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Water 2016, 8(2), 65; doi:10.3390/w8020065

Monitoring of β-d-Galactosidase Activity as a Surrogate Parameter for Rapid Detection of Sewage Contamination in Urban Recreational Water

1
Norwegian Institute for Water Research, Gaustadalléen 21, 0349 Oslo, Norway
2
Norwegian University of Life Sciences, P.O. Box 5003, 1432 Ås, Norway
3
Colifast AS, Strandveien 33, 1366 Lysaker, Norway
4
Oslo Water and Sewerage Works, Postboks 4704 Sofienberg, 0506 Oslo, Norway
*
Author to whom correspondence should be addressed.
Academic Editor: Sunny Jiang
Received: 11 December 2015 / Revised: 18 January 2016 / Accepted: 28 January 2016 / Published: 18 February 2016
(This article belongs to the Special Issue Pathogens in Water)
View Full-Text   |   Download PDF [1200 KB, uploaded 18 February 2016]   |  

Abstract

Simple, automated methods are required for rapid detection of wastewater contamination in urban recreational water. The activity of the enzyme β-d-galactosidase (GAL) can rapidly (<2 h) be measured by field instruments, or a fully automated instrument, and was evaluated as a potential surrogate parameter for estimating the level of fecal contamination in urban waters. The GAL-activity in rivers, affected by combined sewer overflows, increased significantly during heavy rainfall, and the increase in GAL-activity correlated well with the increase in fecal indicator bacteria. The GAL activity in human feces (n = 14) was high (mean activity 7 × 107 ppb MU/hour) and stable (1 LOG10 variation), while the numbers of Escherichia coli and intestinal enterococci varied by >5 LOG10. Furthermore, the GAL-activity per gram feces from birds, sheep and cattle was 2–3 LOG10 lower than the activity from human feces, indicating that high GAL-activity in water may reflect human fecal pollution more than the total fecal pollution. The rapid method can only be used to quantify high levels of human fecal pollution, corresponding to about 0.1 mg human feces/liter (or 103 E. coli/100 mL), since below this limit GAL-activity from non-fecal environmental sources may interfere. View Full-Text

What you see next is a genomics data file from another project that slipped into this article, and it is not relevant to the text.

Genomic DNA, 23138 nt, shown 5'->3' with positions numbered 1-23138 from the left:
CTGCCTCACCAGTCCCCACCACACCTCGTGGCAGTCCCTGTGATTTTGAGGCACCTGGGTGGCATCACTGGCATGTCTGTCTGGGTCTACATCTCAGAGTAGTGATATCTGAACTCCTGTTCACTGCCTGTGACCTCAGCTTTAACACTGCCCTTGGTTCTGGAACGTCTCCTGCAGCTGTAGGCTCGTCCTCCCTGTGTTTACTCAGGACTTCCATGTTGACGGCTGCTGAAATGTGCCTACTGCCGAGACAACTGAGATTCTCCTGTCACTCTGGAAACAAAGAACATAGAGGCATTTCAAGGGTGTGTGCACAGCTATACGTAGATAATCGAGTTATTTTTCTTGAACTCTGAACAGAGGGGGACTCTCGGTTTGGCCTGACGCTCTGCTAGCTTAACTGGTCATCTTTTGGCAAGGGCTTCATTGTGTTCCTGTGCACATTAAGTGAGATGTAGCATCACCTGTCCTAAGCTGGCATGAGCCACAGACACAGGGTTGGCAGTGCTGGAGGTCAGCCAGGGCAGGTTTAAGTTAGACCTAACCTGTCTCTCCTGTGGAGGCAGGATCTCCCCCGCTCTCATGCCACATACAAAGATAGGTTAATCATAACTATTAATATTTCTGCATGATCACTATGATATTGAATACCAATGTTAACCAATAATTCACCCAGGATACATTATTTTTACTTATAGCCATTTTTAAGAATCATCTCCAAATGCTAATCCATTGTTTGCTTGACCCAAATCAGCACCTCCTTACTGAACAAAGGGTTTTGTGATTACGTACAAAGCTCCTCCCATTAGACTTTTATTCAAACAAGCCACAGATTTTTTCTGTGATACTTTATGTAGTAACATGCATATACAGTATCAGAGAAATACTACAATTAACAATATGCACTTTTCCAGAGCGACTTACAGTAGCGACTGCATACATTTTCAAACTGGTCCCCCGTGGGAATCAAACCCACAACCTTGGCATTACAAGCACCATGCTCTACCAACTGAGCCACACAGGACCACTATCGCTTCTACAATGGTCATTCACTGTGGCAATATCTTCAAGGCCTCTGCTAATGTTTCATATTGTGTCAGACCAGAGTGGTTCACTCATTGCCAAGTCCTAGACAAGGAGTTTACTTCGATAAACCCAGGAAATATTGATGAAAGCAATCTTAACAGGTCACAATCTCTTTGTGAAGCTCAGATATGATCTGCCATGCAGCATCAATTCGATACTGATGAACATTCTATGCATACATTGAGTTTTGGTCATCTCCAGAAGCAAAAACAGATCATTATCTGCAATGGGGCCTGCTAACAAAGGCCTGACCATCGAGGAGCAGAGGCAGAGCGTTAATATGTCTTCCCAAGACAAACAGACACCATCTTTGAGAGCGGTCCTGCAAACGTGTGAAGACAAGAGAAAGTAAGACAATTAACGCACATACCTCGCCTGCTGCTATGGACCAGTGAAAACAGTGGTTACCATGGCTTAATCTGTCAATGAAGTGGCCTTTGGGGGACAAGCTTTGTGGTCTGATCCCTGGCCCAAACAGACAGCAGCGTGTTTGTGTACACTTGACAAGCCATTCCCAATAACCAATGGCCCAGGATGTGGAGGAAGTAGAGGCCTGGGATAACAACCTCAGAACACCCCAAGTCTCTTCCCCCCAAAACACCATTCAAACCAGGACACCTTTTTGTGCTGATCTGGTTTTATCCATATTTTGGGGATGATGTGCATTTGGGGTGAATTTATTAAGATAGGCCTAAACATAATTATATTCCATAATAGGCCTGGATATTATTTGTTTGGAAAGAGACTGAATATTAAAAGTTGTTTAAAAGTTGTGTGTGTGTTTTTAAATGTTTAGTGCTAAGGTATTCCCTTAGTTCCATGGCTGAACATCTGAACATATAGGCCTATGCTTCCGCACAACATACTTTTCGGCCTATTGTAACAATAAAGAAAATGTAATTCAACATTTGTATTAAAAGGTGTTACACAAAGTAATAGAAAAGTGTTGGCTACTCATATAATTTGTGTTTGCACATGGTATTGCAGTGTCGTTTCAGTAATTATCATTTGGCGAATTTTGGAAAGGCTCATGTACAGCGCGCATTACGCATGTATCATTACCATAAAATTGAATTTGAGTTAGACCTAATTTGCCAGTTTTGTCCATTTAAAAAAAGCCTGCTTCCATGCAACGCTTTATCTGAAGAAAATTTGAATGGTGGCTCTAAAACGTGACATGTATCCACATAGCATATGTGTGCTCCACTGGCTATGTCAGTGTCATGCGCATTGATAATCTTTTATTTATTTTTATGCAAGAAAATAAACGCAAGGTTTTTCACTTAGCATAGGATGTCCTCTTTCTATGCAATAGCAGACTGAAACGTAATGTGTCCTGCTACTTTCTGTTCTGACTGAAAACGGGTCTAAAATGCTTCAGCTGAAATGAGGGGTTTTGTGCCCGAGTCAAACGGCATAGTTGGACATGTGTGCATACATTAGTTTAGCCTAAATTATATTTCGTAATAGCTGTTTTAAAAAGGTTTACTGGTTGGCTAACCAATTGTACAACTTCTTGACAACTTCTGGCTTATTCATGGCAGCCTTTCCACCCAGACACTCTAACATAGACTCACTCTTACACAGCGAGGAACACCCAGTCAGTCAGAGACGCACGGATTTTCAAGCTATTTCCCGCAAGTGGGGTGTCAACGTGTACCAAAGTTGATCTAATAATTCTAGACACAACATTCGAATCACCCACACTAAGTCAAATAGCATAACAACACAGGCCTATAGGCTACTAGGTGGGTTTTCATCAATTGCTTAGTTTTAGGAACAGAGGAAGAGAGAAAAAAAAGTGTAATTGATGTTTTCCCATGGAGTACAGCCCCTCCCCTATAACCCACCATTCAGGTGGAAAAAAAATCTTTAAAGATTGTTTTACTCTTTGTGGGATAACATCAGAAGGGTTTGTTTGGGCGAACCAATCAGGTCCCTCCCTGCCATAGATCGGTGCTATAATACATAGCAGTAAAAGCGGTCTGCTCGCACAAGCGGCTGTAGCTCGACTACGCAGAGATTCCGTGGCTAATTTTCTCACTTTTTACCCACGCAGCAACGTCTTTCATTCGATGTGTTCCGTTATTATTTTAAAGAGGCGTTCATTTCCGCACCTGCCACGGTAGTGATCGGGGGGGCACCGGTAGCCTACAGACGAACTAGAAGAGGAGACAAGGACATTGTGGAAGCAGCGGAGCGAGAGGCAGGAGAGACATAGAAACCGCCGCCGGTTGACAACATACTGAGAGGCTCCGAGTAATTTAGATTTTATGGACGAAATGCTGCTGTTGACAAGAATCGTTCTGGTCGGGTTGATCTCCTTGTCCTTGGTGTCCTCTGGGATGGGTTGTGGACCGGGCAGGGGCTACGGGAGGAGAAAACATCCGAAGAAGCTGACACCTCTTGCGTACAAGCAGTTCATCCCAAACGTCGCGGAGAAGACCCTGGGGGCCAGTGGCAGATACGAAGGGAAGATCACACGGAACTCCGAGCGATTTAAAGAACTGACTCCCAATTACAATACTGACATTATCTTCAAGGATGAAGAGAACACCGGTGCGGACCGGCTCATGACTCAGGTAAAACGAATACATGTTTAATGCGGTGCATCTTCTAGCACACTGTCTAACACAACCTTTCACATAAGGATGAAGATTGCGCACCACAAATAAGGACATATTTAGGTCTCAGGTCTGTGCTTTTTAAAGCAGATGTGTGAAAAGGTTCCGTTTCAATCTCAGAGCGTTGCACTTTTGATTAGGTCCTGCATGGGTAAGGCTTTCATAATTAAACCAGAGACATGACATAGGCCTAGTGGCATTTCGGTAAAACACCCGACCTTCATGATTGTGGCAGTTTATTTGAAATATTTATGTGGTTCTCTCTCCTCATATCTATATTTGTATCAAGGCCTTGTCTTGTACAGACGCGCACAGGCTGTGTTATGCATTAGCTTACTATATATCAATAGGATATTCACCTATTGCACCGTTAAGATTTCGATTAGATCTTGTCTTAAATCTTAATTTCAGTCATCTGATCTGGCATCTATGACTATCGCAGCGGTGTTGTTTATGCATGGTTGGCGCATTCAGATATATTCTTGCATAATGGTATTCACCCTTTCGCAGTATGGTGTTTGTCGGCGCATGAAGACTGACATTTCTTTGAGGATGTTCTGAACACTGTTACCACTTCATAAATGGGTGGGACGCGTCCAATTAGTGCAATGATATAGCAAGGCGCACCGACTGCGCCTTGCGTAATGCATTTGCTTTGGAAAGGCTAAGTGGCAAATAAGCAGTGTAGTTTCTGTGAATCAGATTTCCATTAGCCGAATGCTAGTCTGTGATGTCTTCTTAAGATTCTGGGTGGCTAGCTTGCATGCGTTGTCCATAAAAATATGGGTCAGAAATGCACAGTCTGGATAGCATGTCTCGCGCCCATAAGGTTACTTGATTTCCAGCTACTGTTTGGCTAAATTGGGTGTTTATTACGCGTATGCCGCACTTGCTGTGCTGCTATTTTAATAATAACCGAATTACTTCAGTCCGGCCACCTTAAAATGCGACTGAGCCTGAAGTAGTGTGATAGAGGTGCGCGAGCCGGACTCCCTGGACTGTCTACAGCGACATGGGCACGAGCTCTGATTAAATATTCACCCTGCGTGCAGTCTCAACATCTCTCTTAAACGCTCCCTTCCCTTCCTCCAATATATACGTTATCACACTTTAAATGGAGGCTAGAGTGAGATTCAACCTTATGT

Keywords: early warning; fecal contamination; recreational water; short-term pollution early warning; fecal contamination; recreational water; short-term pollution
This is an open access article distributed under the Creative Commons Attribution License which permits unrestricted use, distribution, and reproduction in any medium, provided the original work is properly cited. (CC BY 4.0).

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MDPI and ACS Style

Tryland, I.; Braathen, H.; Wennberg, A.C.; Eregno, F.; Beschorner, A.-L. Monitoring of β-d-Galactosidase Activity as a Surrogate Parameter for Rapid Detection of Sewage Contamination in Urban Recreational Water. Water 2016, 8, 65.

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